(fl c. 1418–55). Austrian architect. It is not certain whether he can be identified with the Hans or Hensel from ‘Wurmicz’ (Würnitz, Lower Austria) who is recorded from 13 July 1413 to 13 March 1417 as a mason at the Stephanskirche (now Stephansdom), Vienna; an undated document mentions a ‘Hanns Puchspaum from Wurnicz’. In 1418 a ‘Hans Buxböm’ is named, perhaps as an itinerant, in the register of the masons’ lodge at Ulm in a rapidly changing list of names. An 18th-century reference to a lost document stated that Puchspaum was made master mason of the Stephanskirche in 1446, but he was probably working there before then. He was charged with vaulting the nave, and it was explicitly demanded that he submit a design; he can therefore rightly be considered the creator of the domical nave vaults with stellar patterns of intersecting ribs (Knickrippensternen) and arching, bifurcating ribs. This is a further development of the vault forms in the nave of Maria am Gestade in Vienna, which have close connections with the circle of the Parler family in Prague and the Decorated style in England. Puchspaum may have found inspiration for the arching ribs, which represent an important early form of lierne vaulting (Bogenrippengewölbe), in the shop of Hans von burghausen at Landshut, with which he is thought to have been associated before taking over the works at the Stephanskirche. The vaulting campaign was begun after the construction c. 1440 of the steep nave roof, which is supported by the gables over the aisle walls; and the completion of the western gallery was also part of this campaign. A contemporary source reports that the foundation stone of the north tower (Adlerturm) of the church was laid on 13 August 1450 in the presence of the master mason Hans Puchspaum; it refers to him as the initiator of the new tower, but, although he would have had a decisive role in the planning, building was not seriously begun until 1467, long after his death. Some small-scale works at the Stephanskirche are also attributed to Puchspaum: the Füchsel canopy of 1448 (excluding the later choir loft); and probably the princes’ door, the five-sided entrance to the ‘Singertor’, on the south side of the nave, as well as the ornamental tracery of the Friedrichsgiebel above it.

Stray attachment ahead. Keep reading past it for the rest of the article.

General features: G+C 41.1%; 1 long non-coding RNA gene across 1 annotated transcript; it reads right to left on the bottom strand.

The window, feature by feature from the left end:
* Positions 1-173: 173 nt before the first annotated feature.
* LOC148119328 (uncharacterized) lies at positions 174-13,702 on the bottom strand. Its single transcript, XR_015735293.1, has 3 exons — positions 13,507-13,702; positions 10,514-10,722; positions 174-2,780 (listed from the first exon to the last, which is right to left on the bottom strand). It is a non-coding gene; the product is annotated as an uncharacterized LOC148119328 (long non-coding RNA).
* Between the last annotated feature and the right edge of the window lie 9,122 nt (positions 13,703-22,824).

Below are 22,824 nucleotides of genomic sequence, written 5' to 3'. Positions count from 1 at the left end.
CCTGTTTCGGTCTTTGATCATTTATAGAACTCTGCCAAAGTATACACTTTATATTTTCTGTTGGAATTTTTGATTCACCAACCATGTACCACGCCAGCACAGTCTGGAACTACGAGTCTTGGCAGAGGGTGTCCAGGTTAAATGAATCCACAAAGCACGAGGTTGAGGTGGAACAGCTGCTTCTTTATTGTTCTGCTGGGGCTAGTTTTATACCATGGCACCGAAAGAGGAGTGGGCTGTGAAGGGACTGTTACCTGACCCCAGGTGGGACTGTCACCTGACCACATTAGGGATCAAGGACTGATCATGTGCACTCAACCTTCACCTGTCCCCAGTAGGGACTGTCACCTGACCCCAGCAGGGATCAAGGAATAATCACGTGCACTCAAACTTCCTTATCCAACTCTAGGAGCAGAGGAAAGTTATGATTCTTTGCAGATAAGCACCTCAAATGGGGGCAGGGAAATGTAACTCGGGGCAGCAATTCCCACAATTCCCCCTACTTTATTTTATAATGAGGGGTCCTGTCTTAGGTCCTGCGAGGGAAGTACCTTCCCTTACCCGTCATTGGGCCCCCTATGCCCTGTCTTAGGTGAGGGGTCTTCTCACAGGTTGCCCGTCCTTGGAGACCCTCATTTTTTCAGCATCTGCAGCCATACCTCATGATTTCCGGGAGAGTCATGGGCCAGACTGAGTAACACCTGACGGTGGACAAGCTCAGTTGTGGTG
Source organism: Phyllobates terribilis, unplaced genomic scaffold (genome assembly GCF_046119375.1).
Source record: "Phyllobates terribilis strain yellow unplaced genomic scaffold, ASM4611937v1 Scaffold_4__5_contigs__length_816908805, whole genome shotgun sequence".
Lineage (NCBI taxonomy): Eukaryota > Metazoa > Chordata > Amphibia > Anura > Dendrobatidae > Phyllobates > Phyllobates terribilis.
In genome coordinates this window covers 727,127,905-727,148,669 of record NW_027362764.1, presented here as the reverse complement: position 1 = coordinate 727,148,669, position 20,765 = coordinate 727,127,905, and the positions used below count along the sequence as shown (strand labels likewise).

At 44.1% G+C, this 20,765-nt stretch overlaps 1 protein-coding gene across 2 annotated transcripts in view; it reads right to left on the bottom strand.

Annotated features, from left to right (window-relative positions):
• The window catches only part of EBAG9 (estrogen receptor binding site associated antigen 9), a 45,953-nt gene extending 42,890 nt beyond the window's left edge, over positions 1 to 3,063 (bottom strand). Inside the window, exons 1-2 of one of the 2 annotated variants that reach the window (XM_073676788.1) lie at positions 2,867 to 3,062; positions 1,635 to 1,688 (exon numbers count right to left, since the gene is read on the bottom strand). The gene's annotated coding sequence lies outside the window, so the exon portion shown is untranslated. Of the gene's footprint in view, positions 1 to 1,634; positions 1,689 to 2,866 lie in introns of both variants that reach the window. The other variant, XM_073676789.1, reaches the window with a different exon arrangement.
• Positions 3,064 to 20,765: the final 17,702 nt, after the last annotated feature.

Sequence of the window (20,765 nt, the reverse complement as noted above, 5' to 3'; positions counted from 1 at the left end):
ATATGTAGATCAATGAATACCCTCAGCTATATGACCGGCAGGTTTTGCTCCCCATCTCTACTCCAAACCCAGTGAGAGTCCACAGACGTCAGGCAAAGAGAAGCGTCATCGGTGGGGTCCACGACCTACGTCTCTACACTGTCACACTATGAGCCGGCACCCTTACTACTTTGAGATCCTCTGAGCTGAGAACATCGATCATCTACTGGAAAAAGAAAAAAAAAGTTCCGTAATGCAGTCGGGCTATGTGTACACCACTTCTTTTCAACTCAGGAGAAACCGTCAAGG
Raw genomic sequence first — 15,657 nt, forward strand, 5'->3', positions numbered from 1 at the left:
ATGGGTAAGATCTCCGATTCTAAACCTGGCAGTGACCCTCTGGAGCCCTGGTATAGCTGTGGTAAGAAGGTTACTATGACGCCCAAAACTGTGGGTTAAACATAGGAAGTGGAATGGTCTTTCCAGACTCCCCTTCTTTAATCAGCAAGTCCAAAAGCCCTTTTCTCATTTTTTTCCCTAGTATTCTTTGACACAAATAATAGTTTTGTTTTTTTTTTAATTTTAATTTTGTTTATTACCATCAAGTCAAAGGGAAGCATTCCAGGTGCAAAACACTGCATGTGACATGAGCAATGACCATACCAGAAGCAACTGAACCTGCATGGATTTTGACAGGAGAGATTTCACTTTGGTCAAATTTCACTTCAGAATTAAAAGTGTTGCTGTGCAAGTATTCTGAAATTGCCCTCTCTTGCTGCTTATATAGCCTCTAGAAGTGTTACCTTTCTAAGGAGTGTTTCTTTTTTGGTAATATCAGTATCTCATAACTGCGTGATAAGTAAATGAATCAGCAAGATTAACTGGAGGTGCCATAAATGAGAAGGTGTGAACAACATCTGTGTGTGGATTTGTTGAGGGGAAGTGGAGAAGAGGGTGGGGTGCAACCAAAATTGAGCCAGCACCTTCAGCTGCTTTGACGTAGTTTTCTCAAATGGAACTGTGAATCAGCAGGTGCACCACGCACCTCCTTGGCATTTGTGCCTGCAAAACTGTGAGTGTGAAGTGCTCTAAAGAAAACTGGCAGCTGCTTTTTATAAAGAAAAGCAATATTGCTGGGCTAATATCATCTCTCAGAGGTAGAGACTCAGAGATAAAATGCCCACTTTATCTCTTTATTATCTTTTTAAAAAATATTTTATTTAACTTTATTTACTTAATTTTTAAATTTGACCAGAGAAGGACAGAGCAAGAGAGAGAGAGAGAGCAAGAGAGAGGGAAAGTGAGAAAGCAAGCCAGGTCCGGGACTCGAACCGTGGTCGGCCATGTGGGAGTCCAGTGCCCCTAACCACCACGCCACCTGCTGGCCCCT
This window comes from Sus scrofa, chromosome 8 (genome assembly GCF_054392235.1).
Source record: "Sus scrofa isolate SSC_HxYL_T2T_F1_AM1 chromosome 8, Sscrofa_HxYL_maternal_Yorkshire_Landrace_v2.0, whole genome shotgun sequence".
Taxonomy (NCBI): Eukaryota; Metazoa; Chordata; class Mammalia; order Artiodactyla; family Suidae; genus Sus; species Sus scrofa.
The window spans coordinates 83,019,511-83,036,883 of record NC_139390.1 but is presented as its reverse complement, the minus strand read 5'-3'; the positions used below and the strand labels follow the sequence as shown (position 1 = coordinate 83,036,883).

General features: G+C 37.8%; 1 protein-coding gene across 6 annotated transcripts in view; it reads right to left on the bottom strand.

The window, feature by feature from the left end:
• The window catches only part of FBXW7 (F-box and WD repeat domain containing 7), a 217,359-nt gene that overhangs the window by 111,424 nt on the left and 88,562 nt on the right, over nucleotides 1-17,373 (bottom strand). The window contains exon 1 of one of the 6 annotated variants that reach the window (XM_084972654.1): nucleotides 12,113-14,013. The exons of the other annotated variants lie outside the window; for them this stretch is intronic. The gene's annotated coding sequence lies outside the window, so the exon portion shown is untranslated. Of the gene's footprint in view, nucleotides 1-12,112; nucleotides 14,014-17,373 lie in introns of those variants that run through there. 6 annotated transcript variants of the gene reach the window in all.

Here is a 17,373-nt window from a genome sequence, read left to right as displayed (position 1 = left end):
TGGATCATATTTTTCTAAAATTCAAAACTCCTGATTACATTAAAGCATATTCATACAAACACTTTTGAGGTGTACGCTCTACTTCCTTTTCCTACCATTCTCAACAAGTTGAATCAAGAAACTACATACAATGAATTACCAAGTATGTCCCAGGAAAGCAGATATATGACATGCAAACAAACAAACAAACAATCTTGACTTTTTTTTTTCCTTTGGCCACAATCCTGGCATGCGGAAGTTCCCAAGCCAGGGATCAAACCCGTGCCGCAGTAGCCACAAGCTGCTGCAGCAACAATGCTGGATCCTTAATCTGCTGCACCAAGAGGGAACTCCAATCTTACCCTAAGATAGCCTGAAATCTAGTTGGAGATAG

From The Grove Encyclopedia of Northern Renaissance Art in Oxford Reference.
Subjects: Renaissance Art.